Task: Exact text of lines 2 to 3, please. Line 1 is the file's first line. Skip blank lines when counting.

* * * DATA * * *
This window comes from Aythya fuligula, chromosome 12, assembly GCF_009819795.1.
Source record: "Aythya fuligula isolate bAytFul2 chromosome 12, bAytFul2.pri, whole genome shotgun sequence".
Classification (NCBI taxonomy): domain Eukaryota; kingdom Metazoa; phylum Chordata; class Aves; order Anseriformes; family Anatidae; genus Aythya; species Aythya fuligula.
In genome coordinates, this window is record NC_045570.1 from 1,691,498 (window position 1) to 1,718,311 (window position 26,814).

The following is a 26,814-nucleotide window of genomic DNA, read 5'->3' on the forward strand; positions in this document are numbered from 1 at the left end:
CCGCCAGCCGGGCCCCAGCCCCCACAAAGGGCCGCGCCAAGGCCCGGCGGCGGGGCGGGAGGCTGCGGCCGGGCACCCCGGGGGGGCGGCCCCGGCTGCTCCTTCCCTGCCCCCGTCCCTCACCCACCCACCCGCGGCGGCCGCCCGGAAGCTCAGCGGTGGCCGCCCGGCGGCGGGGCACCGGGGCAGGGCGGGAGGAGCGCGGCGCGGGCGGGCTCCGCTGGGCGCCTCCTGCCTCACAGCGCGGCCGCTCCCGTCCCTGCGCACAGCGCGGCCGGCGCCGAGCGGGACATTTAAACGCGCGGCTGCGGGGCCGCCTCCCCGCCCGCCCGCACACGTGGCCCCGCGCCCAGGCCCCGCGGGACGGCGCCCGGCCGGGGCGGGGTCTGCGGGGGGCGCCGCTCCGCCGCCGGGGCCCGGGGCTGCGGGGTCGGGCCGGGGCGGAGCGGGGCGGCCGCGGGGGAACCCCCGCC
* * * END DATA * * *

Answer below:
Source record: "Aythya fuligula isolate bAytFul2 chromosome 12, bAytFul2.pri, whole genome shotgun sequence".
Classification (NCBI taxonomy): domain Eukaryota; kingdom Metazoa; phylum Chordata; class Aves; order Anseriformes; family Anatidae; genus Aythya; species Aythya fuligula.